It must be easier for the general public to applaud something that they understand. If they relate to it, it’s a hit. No wonder they excitedly waited for Valay Shende’s 13-feet tall stainless steel dabbawala at Crawford Market, and Jaideep Mehrotra’s carbon-fibre face of Sachin Tendulkar at Worli. When these were finally unveiled, did a crowd gather! It was actually a surprise as public art in India is only a recent phenomenon because not often do we hear of a regular folk, students, professionals or others taking time out to stroll through galleries; a luxury that is indulged in for the arty or speculative sort. If the trend of art-spotting continues, perhaps the next generation will have imbibed this culture, if not in entirety, at least a tad bit for their good. Artist Arzan Khambatta explains, “India started seeing public art when Europe was already involved in this idea. The only way to get our public engaged in art is by showing them what modern contemporary art is. It is then up to them to judge it however they like. If they won’t see it, how will they know it?”

Not all of the city’s creative figures incite a cheery welcome though. In 2008 the MSRDC gathered much flak from the denizens of Mumbai. It made them rethink their decision to allow the erection of something that was purposed to be a product of artistic virtuosity, and titled – Child Gives Birth To A Mother. Passers-by have felt an itch big enough to demand something be done about it. Perhaps this stems from the opinion that at first glance, from a certain angle it looks rather rude, till you finally read the words describing it. Luckily, the artist remains anonymous for his or her benefit. Because there is even a cry to have it removed as it is perceived as an ostensible “eye-sore.”

This is the time when we forgot that art is subjective. If we must, then humiliating it can be accepted as a form of judgement – harsh, but an opinion nonetheless. These assemblies in any shape are the only mediums through which a city, unjustly devoid of adequate open spaces, may enjoy variety in structure as opposed to dreary potholes and rusting street-lamps. Demanding a piece be stripped off its art is a baseless tantrum.

Luckily the patterned cows by Mumbai’s Indian Merchants’ Chamber (IMC), in spite of receiving varied feedback, haven’t been the targets of demolishment threats. The older crowds hate it, but the younger ones have shown some appreciation towards it. Maybe because these figures were commissioned out to the students of Sir JJ School Of Arts, the youth are able to connect with them on some level. IMC board member Arvind Jolly was heard stating that the worldwide animal parades, more popular overseas, are the inspiration behind these stamped bovines. He also boasts of receiving offers from international art houses and collectors to buy them.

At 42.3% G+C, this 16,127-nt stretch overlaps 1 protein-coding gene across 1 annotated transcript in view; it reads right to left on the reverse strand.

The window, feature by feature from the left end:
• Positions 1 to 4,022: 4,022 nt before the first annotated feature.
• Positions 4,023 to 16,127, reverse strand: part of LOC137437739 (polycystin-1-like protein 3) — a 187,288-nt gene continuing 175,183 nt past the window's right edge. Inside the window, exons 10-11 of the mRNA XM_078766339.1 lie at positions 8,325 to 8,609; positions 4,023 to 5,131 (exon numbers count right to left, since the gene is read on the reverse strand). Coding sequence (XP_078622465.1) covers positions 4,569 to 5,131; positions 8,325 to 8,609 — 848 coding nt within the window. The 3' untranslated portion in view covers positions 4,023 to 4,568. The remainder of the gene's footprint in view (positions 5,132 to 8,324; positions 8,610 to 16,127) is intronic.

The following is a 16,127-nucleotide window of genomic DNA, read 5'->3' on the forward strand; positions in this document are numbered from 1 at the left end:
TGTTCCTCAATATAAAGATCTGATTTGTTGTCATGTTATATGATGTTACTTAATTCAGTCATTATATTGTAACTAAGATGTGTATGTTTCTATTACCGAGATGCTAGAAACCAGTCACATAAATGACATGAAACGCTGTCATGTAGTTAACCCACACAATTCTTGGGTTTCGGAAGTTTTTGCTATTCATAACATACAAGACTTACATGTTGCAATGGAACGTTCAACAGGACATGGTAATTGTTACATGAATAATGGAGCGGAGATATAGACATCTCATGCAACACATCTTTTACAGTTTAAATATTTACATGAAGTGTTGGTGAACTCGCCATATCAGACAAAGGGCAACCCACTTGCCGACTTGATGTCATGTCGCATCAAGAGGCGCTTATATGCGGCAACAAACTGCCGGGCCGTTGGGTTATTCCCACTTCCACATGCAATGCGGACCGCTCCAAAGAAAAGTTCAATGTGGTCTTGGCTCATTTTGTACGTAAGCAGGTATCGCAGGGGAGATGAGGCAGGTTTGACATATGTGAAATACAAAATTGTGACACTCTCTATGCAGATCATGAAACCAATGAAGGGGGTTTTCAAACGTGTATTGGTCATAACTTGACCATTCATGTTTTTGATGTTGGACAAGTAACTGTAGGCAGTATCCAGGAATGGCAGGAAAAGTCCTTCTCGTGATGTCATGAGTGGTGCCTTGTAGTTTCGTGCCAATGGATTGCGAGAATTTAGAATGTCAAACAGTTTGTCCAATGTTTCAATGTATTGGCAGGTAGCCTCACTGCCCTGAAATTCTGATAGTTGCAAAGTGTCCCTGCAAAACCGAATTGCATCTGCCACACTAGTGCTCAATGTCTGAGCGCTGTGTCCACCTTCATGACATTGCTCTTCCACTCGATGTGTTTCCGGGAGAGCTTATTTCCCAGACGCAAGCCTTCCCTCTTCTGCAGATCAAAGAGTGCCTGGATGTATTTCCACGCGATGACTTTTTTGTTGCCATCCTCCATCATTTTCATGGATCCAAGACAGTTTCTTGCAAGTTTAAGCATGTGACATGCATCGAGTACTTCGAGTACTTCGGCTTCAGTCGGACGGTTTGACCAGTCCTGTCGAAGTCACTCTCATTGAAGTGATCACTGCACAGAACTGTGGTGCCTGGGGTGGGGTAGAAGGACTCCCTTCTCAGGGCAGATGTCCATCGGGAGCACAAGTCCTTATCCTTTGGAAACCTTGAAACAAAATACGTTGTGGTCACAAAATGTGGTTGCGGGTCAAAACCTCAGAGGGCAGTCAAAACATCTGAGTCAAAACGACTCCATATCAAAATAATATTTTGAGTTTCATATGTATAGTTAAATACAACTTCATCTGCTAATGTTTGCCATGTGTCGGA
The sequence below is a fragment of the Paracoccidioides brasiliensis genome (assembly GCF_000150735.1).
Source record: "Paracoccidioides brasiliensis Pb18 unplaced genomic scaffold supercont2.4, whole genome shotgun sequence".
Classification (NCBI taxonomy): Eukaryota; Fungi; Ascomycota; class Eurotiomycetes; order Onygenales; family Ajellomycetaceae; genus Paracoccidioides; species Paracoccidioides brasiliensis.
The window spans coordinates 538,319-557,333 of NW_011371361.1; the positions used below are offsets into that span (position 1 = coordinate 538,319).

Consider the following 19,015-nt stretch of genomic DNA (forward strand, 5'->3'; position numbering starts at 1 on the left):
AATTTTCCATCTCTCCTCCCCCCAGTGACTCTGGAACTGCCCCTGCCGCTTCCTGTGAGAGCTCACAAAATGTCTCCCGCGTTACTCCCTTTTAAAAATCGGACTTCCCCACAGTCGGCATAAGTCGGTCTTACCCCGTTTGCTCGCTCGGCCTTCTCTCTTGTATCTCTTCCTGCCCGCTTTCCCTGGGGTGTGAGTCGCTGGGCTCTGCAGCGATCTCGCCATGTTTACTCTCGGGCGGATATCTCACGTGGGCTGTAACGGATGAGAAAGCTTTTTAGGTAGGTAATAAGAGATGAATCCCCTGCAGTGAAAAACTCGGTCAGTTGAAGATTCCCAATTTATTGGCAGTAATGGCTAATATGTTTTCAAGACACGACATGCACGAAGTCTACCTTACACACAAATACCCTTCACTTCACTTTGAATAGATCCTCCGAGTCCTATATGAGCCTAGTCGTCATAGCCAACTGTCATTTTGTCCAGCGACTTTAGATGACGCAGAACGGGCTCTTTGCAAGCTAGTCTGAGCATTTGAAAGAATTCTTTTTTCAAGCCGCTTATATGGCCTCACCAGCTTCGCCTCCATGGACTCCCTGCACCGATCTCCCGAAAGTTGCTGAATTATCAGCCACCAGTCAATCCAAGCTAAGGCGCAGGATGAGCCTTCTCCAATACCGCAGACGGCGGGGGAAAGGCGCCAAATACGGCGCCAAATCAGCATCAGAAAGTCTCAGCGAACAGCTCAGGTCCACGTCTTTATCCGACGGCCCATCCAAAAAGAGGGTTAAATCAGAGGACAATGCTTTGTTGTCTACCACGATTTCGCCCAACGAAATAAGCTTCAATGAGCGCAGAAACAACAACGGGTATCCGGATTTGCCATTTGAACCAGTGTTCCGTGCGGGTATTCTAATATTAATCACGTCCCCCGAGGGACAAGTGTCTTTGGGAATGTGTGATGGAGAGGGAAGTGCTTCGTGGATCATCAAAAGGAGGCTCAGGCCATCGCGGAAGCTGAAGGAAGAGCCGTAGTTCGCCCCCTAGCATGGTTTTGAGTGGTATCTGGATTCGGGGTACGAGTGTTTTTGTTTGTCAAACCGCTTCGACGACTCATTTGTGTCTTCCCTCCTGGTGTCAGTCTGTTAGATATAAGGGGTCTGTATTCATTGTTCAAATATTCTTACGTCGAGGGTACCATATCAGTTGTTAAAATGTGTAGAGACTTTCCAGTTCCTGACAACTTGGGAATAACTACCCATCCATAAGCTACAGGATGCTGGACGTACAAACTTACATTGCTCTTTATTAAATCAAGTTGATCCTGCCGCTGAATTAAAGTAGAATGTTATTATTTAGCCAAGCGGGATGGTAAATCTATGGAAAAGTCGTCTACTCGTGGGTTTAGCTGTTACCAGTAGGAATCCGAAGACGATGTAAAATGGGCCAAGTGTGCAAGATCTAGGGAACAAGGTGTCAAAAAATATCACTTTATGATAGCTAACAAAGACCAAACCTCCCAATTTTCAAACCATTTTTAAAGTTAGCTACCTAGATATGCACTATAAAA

If this is true, public art is definitely a boost to the young adults who graduate from art schools with dreams of being affiliated with internationally renowned galleries. Rouble Nagi, a young artist in her early 30s, has bagged four public projects herself in this city alone. She says, “If I’m getting a chance at this age, I’m sure a lot of other young artists are being encouraged too.” One of her pieces – an ode to freedom – is an abstract portrait of a bird carved from a single marble block and stands 13 feet tall at Napean Sea Road.

Even the Brihanmumbai Municipal Corporation (BMC) is on board with art, as they see it as a way of beautifying the city. They have expressed their wish to add more such installations by encouraging companies and corporate houses to adopt parts of the city for this purpose. Khambatta seconds this thought, “It (public art) is a break in the urban landscape, without which, the city just cannot be aesthetically enriched. Just like a new home looks bare without art, a city without public art lacks personality.”


  1. A bean shaped structure by Indian artist Anish Kapoor in Chicago, 2006.
  2. Egg yolks by Dutch artist Henk Hofstra, Netherlands, 2008.
  3. A 42-foot tall toy rabbit by Dutch artist Florentijn Hofman in Sweden, 2011.
  4. A hanging rhinoceros by Italian artist Stefano Bombardieri in Germany, 2011.
  5. A gigantic electric-blue cockerel by German artist Katharina Fritsch in London, 2013.


  • On March 28, 2012, the crowds happily squirrelled to watch Bollywood diva Kareena Kapoor and her actor-father Randhir Kapoor inaugurate Bandstand’s two-km promenade, Walk Of The Stars. It is anybody’s guess that the project is inspired by Hollywood Boulevard with handprints, autographs and statues of the film fraternity.
  • Since Worli was once upon a time a fishing village by itself, statues of a fisher-couple on an elevated patch of green here, are a prelude to the history of the now posh neighbourhood. The sculptures are not spoken about much – but they sure hold great importance to the trailing fragment of the village that still resides in one part on the periphery of Worli.
  • Mumbai’s Chhatrapati Shivaji International Airport is a gigantic specimen for public art in multitudes.